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Consumer credit default rates are on the rise.

According to the S&P/Experian Consumer Credit Default Indices the national composite posted 1.04% in September -- up 3 basis points from July 2014’s historical low.

The first mortgage default rate rose to 0.93% -- the second consecutive monthly increase, while the second mortgage default rate rose 1 basis point -- to 0.52%, the first increase since April. The bank card rate decreased for the third consecutive month, declining by 10 basis points -- to 2.63%.

“Default rates for bank cards reversed an increase seen in the first half of 2014 while defaults on first mortgages and auto loans appear to have bottomed out over the summer,” said David M. Blitzer, managing director and chairman of the Index Committee for S&P Dow Jones Indices. “However, none of these movements are very large. Despite their slight increase, default rates are still near the lows seen before the 2007-2009 recession and financial crisis”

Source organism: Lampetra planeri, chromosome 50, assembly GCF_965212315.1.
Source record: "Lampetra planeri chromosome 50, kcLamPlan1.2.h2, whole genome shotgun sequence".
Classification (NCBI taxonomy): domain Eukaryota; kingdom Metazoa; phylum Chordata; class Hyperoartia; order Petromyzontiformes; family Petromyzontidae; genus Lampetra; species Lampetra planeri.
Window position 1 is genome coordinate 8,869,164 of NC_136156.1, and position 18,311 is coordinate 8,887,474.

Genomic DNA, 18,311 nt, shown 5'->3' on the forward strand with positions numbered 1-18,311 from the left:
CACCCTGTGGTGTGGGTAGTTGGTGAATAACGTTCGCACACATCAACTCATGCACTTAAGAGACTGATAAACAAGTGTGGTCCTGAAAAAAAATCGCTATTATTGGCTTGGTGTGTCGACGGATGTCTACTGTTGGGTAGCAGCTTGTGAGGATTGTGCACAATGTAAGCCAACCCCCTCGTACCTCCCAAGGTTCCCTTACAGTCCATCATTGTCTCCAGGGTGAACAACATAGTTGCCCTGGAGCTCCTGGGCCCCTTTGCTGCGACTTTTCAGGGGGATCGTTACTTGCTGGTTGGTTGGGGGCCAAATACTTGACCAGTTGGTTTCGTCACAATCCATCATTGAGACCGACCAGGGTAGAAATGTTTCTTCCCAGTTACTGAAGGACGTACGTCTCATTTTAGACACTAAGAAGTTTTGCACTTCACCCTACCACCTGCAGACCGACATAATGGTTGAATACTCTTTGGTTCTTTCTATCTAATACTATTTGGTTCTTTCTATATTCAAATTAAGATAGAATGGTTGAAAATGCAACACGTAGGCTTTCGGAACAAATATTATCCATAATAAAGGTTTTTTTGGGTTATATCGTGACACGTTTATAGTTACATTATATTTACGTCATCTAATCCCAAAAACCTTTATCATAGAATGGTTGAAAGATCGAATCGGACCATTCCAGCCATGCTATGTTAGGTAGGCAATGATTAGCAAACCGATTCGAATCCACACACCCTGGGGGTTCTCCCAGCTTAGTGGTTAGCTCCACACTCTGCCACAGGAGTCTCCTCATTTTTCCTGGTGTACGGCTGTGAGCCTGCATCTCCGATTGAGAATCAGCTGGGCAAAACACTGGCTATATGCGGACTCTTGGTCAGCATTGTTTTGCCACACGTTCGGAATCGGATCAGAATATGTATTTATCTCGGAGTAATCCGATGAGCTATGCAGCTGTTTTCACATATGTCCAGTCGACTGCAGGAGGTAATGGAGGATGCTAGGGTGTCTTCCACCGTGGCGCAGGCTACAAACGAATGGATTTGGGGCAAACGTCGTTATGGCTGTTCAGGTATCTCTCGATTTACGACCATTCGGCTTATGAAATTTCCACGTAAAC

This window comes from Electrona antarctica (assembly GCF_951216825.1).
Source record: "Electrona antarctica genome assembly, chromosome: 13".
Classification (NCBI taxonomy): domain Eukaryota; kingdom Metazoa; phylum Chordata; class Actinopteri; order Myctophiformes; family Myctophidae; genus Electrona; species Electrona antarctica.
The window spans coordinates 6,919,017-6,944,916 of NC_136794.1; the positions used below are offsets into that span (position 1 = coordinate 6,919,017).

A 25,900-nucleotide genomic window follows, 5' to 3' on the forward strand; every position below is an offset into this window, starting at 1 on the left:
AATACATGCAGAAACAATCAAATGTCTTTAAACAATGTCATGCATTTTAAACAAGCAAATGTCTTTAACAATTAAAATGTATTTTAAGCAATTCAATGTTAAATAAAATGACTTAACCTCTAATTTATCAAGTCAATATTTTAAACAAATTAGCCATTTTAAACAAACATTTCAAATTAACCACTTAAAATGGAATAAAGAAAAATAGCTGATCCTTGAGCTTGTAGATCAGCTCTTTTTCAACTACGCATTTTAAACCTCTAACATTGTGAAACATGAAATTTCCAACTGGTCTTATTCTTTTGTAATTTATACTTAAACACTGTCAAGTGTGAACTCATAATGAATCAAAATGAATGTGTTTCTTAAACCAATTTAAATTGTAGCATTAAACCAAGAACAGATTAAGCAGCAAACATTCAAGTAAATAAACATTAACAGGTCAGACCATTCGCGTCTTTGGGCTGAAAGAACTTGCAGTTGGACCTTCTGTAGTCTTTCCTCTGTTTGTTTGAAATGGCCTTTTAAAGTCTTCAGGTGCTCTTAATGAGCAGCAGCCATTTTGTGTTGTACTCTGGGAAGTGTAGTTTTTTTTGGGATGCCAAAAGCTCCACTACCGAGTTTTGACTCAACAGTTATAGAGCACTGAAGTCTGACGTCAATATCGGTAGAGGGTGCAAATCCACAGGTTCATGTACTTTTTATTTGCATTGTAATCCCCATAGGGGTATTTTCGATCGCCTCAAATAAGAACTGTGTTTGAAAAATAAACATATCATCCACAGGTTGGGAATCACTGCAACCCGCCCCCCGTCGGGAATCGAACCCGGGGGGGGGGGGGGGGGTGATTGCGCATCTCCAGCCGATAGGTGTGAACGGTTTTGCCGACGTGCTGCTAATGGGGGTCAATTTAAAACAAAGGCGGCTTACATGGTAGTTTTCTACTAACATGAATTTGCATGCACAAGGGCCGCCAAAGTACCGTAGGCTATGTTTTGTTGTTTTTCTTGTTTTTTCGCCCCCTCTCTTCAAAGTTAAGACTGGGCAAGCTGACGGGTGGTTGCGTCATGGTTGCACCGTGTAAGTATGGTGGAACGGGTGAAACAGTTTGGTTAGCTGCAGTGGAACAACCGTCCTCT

Default rates drop in cities

Chicago, Dallas, New York and Miami all reported rate decreases, with Miami posting a default rate of 1.21% -- its lowest rate since June 2006 and New York posting a default rate of 1.05%, its lowest since September 2005.

Los Angeles for the second consecutive month posted a rate increase of 0.77%, up 11 basis points from its historical low in July 2014. All 5 cities -- Chicago, Dallas, Los Angeles, Miami and New York -- remain below default rates seen a year ago.”

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